High Court Confirms Solicitors PI Regulations Do Not Create Third Party Rights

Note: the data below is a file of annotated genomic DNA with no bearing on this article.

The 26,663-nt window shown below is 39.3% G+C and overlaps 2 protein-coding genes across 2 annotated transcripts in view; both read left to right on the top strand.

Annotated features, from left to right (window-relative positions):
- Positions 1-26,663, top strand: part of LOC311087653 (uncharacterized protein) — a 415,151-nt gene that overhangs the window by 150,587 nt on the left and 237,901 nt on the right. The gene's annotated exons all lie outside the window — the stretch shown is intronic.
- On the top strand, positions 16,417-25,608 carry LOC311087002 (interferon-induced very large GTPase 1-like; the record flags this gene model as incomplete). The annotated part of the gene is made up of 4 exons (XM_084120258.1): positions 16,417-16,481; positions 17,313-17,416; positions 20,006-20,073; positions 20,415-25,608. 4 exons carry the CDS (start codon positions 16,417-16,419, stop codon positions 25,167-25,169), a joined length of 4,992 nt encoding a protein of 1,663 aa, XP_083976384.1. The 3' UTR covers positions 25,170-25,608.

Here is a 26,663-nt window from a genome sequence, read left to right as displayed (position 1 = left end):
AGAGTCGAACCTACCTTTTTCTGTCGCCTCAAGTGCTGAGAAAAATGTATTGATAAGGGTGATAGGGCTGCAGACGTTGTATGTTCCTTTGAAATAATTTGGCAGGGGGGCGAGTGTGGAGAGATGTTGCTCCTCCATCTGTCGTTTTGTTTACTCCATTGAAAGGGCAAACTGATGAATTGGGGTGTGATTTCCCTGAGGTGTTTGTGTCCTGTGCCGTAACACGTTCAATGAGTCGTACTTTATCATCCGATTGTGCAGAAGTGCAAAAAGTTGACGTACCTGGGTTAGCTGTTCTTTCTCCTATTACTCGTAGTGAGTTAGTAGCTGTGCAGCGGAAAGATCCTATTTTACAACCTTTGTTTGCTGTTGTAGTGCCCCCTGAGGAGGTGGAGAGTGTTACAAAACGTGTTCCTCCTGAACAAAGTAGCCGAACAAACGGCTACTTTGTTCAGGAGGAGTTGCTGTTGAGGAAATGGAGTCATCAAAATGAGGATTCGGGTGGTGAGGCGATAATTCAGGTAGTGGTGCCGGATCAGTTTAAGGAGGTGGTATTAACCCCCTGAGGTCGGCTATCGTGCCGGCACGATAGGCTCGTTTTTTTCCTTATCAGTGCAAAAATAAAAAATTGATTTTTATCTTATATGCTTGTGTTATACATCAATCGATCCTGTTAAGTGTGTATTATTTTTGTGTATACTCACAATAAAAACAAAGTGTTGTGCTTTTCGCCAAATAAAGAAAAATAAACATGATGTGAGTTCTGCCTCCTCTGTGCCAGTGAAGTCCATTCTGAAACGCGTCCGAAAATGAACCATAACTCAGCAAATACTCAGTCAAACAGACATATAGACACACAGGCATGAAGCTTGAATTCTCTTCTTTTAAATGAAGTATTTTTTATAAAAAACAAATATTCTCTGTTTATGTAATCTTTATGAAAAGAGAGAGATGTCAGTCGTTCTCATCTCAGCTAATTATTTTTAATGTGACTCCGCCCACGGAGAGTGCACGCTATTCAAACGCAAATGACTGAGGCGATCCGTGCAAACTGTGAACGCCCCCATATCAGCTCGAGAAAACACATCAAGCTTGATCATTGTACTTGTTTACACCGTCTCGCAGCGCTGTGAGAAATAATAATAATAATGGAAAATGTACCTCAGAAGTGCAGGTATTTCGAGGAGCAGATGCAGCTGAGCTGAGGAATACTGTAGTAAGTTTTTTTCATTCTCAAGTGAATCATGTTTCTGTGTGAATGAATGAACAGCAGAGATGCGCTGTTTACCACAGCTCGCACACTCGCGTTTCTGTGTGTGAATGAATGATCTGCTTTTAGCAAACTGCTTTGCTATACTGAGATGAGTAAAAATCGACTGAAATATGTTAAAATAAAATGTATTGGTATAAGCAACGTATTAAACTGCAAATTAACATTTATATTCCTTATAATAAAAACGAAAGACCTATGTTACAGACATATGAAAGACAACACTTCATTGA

A number of recent High Court decisions have confirmed that third party rights against insurers in Ireland are restricted. The recent High Court decision in Kennedy & Ors v Casey & Ors [2015] IEHC 690 provides further comfort for insurers in this regard in the context of the solicitors professional indemnity insurance. Background The plaintiffs instructed a firm of solicitors to pursue a claim against the Irish State ("the State proceedings"). The defendants to the State proceedings, which have been set down for hearing but not determined, have pleaded the Statute of Limitations by way of defence together with laches and delay. Consequently, the plaintiffs brought proceedings against their former solicitors ("the negligence proceedings") claiming that they were negligent in failing to institute the State proceedings in a timely manner. The Solicitors Mutual Defence Fund ("SMDF") initially instructed solicitors to come on record for the defendants in the negligence proceedings but those solicitors successfully applied to come off record following the SMDF's decision not to provide an indemnity to the defendants. The negligence proceedings were not progressed following this application. Instead, the plaintiffs issued a motion seeking to join the SMDF as a co-defendant to the proceedings. The plaintiffs contended that the SMDF was a party whose presence before the court was necessary in order to enable the court effectually and completely to adjudicate upon the questions involved in the negligence proceedings. The plaintiffs further contended that having regard to the present unsatisfactory state of the law with regard to third party rights in the context of insurance contracts, the court ought to interpret the provisions of section 26 of the Solicitors (Amendment) Act 1994 (provision of professional indemnity cover) and the regulations made thereunder in a manner similar to section 62 of the Civil Liability Act 1961. Decision The Court accepted the SMDF's submission that the plaintiffs clearly had no contractual nexus with the SMDF. They were never insurers of the plaintiffs, had no dealings with them, and, perhaps more significantly, had not been the subject matter of any application by the defendants (who did have such a connection) to be joined in the present proceedings. The Court also noted that the defendants had accepted the repudiation or withdrawal of cover by the SMDF. The plaintiffs argued that the defendant solicitor and SMDF were...

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